Hilltop Views

Art offers safe expression, provides awareness

Gianni Zorrilla, Life and Arts Editor

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The cultivation of proper mental health is an enduring topic. Last Thursday night, It’s On Us collaborated with the Psych Society to host Raising Awareness Through Art at Jo’s. The event illuminated topics of mental wellness and sexual violence with personal and shared expression. A variety of art, including singing, slam poetry and monologues captured an intimate evening and created a safe space.

The organization made sure to address the statistic which states that one in five women are survivors of sexual assault; the often unheard voices of male and LGBTQ+ survivors were mentioned as well. Insight on mental health, which includes one’s emotional, psychological and social well-being, was also explicated. A call to action was exhorted, setting the stage for a momentous night.

10 St. Edward’s students took the stage to perform, followed by readings from three Spider House Poetry performers— Austin’s premiere showcase of slam poetry. The acts exemplified the coexistence of vulnerability and strength to provoke empowerment.

In light of Action Week, the organization facilitated “Purple Thursday”. Individuals were encouraged to wear purple to bring awareness to interpersonal violence, advocate against it and showcase their support of survivors. Additionally, the organization created a ribbon tree as another means of showing support to survivors. Students and faculty alike were invited to write messages of encouragement and tie them to the tree by Andre Hall. A blessing of the tree by Rev. Peter Walsh took place on Friday afternoon.

The diversity of the performances highlighted different aspects of what it truly means to oppose violence. Community is a strong force, and with communal activism comes swift progression. It is the catalyst which turns a brief moment into a movement. St. Edward’s student D’Vonna Miller was one of the student performers at the event. She performed an original song and urged the audience to sing along during the chorus, later stating “It is a nice feeling to know you are not alone, which is why I like singing a song that encourages participation.” Miller believes, “It makes the experience more direct and personal.”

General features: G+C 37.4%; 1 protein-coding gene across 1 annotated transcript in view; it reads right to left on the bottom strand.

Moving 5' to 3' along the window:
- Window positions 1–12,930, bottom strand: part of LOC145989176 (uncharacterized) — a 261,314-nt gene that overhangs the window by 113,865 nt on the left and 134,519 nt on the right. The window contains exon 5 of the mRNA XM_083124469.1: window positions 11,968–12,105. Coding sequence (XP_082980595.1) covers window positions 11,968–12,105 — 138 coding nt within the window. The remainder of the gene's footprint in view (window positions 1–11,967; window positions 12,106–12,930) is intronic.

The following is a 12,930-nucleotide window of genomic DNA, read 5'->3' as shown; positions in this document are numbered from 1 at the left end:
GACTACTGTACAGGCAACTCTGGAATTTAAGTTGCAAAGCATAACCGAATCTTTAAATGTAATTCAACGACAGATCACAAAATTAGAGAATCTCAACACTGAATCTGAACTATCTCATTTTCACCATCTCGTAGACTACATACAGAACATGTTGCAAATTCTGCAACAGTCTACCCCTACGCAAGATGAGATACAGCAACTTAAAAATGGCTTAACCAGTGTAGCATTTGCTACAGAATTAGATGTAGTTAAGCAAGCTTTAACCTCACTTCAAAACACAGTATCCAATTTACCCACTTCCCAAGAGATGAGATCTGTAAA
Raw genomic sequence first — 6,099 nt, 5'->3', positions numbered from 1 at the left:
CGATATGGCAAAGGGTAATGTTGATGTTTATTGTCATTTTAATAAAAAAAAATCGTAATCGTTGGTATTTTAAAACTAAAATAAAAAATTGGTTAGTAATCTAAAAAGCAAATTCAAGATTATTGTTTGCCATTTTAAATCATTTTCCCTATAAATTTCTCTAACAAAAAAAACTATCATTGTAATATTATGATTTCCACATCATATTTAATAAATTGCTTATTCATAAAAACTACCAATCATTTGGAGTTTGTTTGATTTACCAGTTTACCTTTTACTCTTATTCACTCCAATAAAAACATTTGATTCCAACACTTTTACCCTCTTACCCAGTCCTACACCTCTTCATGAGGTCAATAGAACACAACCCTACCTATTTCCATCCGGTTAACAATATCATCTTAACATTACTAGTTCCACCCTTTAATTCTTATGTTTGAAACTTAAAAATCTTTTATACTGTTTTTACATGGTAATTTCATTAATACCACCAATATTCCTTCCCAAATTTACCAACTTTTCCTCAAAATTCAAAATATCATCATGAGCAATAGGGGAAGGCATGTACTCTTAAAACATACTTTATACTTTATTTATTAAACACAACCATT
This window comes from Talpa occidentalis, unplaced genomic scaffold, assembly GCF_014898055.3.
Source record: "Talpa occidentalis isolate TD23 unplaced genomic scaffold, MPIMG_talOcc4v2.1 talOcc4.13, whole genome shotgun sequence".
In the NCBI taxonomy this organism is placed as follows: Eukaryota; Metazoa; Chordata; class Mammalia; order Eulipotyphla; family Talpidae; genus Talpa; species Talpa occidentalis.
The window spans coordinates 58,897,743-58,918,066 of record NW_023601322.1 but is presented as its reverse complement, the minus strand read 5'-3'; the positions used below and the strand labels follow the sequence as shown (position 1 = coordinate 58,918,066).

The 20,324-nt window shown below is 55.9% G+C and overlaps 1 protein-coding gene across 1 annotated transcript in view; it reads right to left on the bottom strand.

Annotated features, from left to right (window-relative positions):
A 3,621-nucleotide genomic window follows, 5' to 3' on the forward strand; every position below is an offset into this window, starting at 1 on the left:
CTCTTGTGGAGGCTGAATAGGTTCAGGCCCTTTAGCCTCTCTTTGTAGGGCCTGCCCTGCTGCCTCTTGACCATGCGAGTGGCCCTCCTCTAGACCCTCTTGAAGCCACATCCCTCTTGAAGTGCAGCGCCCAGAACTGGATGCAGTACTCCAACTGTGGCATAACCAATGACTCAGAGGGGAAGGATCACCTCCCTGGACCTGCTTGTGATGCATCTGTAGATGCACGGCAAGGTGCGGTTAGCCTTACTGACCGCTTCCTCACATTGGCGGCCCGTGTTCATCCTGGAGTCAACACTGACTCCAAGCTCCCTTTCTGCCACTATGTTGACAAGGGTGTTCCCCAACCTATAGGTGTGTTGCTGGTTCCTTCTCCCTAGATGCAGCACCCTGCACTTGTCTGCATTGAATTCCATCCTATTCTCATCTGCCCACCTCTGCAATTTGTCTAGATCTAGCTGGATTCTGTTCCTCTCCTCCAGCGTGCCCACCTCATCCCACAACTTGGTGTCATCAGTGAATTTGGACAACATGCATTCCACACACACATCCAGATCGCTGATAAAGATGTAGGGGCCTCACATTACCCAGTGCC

In many instances, many forget about, or are simply not exposed to the realities of mental health issues and sexual violence. “The goal is to raise awareness through art. Talking about these issues makes them more relevant,” stated Alma Baker, It’s On Us President. It is crucial to have the means of advocating transcend the academic realm and be made evident through the arts as well. By doing so, discussion is sparked, thus leading to effective action.

The overall atmosphere was one of power and perseverance. “I was in absolute awe by the talent. It was enlightening” expressed Val Vial, an attendee of the event. “And I think it’s important to support this cause as much as possible.”

The conclusion of the event left a message of hope: The things that happen to you do not have to dictate what happens in the future. The loud and unapologetic expression of experiences which are often relegated to whispers resonated with all who witnessed. To present a work of art was a feat of barrier breaking, made comfortable by the sincerity of the performers, and effortless by the empathetic spirit of the crowd.

The most substantial piece of advice to be gleaned was one of simplicity: “Most importantly, remember to take care of yourself,” said Alma Baker. It is safe to say that all who attended left the event with a broadened perspective. The presence of powerful emotion encapsulated a shared aura of passion—an experience unparalleled—deeming Raising Awareness Through Art a complete success.

About the Writer
Gianni Zorrilla, Life and Arts Editor

I am Gianni Zorrilla— Communication Major, Journalism minor and Life and Arts Editor at Hilltop Views. This is my sophomore year at St. Edward's University....

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Art offers safe expression, provides awareness